Ahhh, feels so good to beat the Texas Rangers at home doesn’t it? Toronto Blue Jays win this series 2-1. Not back considering that 2 of 3 games required back-up starting pitchers. Is there a greater nemesis in 2017 than the team with the 23-year-old hoodlum, Rougned Odor, who boxed our beloved Jose in the face? Even if Jose asks for it sometimes with all the glares that he shoots around the league. But hey, that’s the Toronto Blue Jays! We love old guys with attitude. We thrive on their antics and swagger.
Highlights from this series…
Josh Donaldson returned from the disabled list after missing 39 games, and he didn’t suck with a double in his first at bat. (Game 1)
Devon Travis hits his second career grand slam! (Game 2)
Jose Bautista and Rougned Odor both had 3-run homers, but Jose’s won the game, Rougned’s not enough.
Unfortunately, the Jays couldn’t get the bats going in game 3 but there were some positives. Stretched out relief pitcher Joe Biagini had a nice game and completed 6 innings. Russell Martin successfully threw out Elvis Andrus at 2nd (albeit after a wild pitch) and made some solid contact with the ball. (See video). And finally, struggling relief pitcher Jason Grilli was back to his usual self with a shutdown 8th inning and enthusiastic fist pumping (See video).
TORONTO — Relief pitcher Jason Grilli had his US$3 million team option for the 2017 season picked up by the Toronto Blue Jays on Saturday morning. The 39-year-old Grilli was traded to Toronto on May 31 from the Atlanta Braves. He pitched 42 innings for the Blue Jays, striking out 58 with a 3.64 earned-run…
Seemed like a pretty obvious move. Really the Jays are probably figuring it’s pretty cheap insurance. Kind of like Justin Smoak. Except that Grilli actually contributed pretty consistently through the season.
Seems like the Jays are going to let Osuna stay on as the closer. Unless of course another big option comes along, but they tried and failed that move last year didn’t they? (a la Drew Storen) Osuna was so good this year, why should they even try to move his to start? With a terrific core returning, I imagine they will leave him be.
I though this brief article made a really good point. It seems unlikely that the Blue Jays will sign even one of their heavy hitters this off season. And there aren’t too many out there on the free agent market. Shap-kins hasn’t demonstrated that they’re a couple of guys that like to splurge on big name players. And a trade for a big hitter would require depletion of a non-existent farm system.
So, given that the greatest strength of the team right now is a strong and healthy pitching staff that makes hitters put balls in play and is returning next season, strengthening up the defense seems to make sense. Buck Martinez says a lot of nonsensical things, but I think his best quip was when he said that the Jays ‘don’t have an ace, but they have 4 Kings.’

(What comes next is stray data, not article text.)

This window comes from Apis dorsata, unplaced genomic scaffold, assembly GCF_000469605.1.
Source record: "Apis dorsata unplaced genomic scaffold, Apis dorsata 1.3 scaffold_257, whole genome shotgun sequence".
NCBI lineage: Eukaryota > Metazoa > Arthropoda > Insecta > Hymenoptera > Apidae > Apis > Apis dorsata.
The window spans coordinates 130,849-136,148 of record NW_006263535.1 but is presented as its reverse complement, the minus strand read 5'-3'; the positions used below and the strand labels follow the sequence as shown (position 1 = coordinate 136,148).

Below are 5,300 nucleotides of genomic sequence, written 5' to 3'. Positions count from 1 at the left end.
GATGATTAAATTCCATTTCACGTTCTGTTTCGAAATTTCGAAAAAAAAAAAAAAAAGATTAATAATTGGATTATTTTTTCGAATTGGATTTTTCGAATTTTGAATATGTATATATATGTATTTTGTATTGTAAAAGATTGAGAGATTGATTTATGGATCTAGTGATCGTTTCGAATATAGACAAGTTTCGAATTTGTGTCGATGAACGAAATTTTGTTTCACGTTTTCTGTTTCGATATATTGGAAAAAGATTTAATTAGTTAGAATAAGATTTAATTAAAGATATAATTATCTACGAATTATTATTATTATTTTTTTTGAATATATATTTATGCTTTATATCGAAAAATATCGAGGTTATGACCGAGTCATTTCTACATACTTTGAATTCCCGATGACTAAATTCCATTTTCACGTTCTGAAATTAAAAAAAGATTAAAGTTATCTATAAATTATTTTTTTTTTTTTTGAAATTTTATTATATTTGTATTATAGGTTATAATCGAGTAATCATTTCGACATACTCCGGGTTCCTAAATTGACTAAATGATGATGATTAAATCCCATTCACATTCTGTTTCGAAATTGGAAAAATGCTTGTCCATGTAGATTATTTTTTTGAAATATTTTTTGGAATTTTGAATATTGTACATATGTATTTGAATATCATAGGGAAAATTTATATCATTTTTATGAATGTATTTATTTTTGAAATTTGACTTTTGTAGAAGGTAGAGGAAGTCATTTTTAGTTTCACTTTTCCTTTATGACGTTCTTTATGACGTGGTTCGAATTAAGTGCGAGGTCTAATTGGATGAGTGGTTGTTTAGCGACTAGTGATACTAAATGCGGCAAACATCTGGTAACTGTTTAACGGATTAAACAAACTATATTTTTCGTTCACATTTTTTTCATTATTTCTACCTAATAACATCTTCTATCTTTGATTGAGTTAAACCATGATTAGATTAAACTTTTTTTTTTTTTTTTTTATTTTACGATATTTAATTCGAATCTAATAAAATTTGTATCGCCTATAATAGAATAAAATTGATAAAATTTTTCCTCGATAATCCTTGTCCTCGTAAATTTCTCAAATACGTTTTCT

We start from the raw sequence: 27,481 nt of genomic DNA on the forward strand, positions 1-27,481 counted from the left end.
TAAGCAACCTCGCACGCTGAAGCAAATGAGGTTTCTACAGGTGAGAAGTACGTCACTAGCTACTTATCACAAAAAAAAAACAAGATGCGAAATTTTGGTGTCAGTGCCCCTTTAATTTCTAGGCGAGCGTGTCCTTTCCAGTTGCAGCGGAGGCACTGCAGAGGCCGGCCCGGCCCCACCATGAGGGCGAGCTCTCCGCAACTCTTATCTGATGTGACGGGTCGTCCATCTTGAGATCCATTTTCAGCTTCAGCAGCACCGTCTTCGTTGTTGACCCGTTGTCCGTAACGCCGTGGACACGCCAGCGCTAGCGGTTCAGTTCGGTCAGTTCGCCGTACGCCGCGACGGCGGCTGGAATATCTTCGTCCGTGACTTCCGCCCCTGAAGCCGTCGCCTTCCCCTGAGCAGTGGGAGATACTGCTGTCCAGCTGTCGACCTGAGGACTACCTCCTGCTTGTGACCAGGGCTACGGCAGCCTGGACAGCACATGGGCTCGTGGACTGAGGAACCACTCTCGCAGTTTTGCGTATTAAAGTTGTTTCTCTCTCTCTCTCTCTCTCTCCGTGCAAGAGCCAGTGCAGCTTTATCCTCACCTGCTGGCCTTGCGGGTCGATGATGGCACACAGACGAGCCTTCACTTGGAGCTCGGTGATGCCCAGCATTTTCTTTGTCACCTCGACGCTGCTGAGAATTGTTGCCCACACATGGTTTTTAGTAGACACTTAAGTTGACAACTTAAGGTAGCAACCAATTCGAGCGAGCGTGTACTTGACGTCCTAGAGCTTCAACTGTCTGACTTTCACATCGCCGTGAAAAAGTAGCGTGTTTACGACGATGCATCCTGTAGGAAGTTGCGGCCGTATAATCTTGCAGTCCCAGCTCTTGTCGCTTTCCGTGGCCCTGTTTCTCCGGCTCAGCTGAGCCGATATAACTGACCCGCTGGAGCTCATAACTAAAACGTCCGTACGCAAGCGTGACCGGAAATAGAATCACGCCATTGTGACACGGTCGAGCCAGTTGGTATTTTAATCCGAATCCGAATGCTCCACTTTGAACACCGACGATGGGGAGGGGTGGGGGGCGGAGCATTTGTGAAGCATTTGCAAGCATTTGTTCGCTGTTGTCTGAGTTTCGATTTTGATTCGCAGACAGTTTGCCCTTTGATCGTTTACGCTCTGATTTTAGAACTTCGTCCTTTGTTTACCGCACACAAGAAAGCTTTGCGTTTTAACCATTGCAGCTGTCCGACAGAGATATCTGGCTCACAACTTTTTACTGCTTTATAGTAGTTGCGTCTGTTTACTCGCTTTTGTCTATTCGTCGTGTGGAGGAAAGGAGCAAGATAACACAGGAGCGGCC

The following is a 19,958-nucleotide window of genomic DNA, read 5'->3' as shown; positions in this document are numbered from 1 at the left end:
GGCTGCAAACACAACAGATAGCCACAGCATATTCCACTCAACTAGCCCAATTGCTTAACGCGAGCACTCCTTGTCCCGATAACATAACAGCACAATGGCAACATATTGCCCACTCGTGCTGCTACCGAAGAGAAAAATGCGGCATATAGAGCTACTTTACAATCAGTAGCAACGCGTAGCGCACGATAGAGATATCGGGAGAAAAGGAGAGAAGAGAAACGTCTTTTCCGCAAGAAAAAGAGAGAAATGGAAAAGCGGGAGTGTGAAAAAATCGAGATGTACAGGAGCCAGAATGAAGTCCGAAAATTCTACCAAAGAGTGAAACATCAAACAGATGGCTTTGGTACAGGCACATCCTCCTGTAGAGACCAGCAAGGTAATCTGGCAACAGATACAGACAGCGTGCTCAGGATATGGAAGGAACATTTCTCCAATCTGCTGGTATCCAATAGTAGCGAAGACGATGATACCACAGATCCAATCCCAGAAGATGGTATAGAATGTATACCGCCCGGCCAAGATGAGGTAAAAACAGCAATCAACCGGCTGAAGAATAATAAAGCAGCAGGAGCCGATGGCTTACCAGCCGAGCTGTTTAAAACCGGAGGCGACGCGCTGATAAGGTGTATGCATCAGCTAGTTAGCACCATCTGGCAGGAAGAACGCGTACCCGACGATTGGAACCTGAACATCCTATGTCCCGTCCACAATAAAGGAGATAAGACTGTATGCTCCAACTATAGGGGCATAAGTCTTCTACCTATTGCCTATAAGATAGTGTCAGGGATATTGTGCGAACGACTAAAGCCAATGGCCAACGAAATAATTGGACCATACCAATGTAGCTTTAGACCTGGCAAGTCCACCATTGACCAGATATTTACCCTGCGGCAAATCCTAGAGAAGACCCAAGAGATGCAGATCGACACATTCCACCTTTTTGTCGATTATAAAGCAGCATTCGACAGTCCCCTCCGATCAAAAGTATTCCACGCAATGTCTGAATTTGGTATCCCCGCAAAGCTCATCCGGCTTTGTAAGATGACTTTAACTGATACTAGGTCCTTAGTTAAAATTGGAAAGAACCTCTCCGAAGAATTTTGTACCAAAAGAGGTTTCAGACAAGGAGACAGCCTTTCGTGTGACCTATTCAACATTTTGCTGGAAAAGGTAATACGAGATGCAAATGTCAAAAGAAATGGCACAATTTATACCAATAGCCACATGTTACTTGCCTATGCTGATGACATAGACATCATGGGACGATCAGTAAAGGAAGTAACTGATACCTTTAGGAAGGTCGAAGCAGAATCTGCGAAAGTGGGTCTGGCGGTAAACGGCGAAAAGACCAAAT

[sigh] Well, it took a few days to get over the AL Championship Series loss to a decimated Cleveland team who eked out win after win… after win after win… against the cold Blue Jays offence. The offence that was revitalized down the stretch and destroyed the much hated Texas Rangers much to the joy of Blue Jay fans (including myself).
But a 4 day break put the bats back on ice and a game 4 will to win by Josh Donaldson wasn’t sustainable.
Comments by Jose Bautista before Game 5 about the rookie pitcher that was subbing in for Cleveland, left him a laughing stock when the Jays got shut out.
“With our experience in our lineup, I’m pretty sure he’s going to be shaking in his boots more than we are”
I felt upset by the loss. I wanted them to end their season at Rogers with a win. I knew a comeback from a 3-0 deficit was remote, but just wanted to see one more win. And I think the disappointment had more to do with how they played than the loss itself.
The Twitter reaction was interesting. Most tweeters seemed happy and grateful for the second visit to the playoffs and getting to the final four. I get that. If I wasn’t a bandwagon fan, I would be grateful that I wasn’t reliving the 20 odd years where they didn’t make the playoffs at all.
But, I was mostly annoyed that there seemed to be a stubborn and conscious decision by the team not to adjust their approach. This philosophy comes from John Gibbons no doubt. But every other team with success in the playoffs, studied their opponents and adjusted their approach. It’s just necessary in the playoffs isn’t it? How did the Jays not learn their lesson in 2015 when they were killed by Kansas City’s small ball?
Well, anyway. I will be asking myself these questions for the next 5 months until Spring Training comes around again. As I watch what I hope is a promising transformation of the Jays into an even stronger team. I’m kind of excited and really hope not to be disappointed.
Of all the pending free agents, the only one I’ll really miss is Edwin.
I hope so badly that he comes back, but the man going to get paid, and the Jays may decide that they want a younger, cheaper, left-handed slugger/first baseman instead.
I’m hoping the Jays’ head office will spend some money. I mean how much $$ did the fans spend this season? I mean it’s ridiculous really. I personally spent a few thousand dollars, and gosh, I don’t even want to count the number of hours.
It was fun, when they won. It sucked when they lost. It was an emotional ride. I guess that’s what being a sports fan is all about.
Blue Jay bandwagon fans have been happy fans for the past week and a half because when you’re hot, you’re hot. And the Jays have finally looked like the Jays we know and love.